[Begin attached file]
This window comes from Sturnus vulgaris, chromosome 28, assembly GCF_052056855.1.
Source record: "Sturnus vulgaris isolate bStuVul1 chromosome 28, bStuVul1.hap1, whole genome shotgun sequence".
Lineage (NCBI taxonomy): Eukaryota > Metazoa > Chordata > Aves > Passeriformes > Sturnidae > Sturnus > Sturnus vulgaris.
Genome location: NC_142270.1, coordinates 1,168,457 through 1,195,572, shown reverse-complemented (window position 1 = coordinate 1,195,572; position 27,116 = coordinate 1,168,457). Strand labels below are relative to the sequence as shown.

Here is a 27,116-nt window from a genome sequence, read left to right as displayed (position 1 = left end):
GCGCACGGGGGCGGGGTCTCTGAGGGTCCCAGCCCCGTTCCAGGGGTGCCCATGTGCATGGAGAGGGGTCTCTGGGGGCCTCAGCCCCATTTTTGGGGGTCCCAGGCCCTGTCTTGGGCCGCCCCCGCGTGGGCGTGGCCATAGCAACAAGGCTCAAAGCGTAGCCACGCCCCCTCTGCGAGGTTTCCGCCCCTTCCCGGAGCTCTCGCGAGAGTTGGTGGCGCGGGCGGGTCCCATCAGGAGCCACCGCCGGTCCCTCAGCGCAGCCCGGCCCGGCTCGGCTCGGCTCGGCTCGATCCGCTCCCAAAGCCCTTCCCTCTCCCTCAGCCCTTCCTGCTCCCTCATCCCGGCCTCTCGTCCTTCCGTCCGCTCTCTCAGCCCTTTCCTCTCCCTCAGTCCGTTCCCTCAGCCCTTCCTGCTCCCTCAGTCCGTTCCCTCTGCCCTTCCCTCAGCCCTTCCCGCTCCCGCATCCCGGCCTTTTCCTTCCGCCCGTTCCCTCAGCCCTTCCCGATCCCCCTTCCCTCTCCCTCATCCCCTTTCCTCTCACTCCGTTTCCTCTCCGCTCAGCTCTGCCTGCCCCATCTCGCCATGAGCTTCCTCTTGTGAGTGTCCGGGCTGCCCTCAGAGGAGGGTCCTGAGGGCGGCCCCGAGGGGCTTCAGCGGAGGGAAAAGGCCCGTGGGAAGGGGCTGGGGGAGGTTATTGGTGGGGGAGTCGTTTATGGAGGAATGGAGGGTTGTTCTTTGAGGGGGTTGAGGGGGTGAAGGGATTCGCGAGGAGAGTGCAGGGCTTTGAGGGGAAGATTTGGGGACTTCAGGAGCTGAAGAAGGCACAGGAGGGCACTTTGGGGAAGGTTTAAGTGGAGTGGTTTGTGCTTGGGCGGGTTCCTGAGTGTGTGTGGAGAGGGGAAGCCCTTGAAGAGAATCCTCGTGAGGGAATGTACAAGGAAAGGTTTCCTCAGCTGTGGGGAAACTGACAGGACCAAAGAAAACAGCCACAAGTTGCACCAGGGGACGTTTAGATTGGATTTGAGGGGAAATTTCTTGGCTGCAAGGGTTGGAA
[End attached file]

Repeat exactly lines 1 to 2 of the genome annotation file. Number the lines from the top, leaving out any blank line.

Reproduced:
This window comes from Sturnus vulgaris, chromosome 28, assembly GCF_052056855.1.
Source record: "Sturnus vulgaris isolate bStuVul1 chromosome 28, bStuVul1.hap1, whole genome shotgun sequence".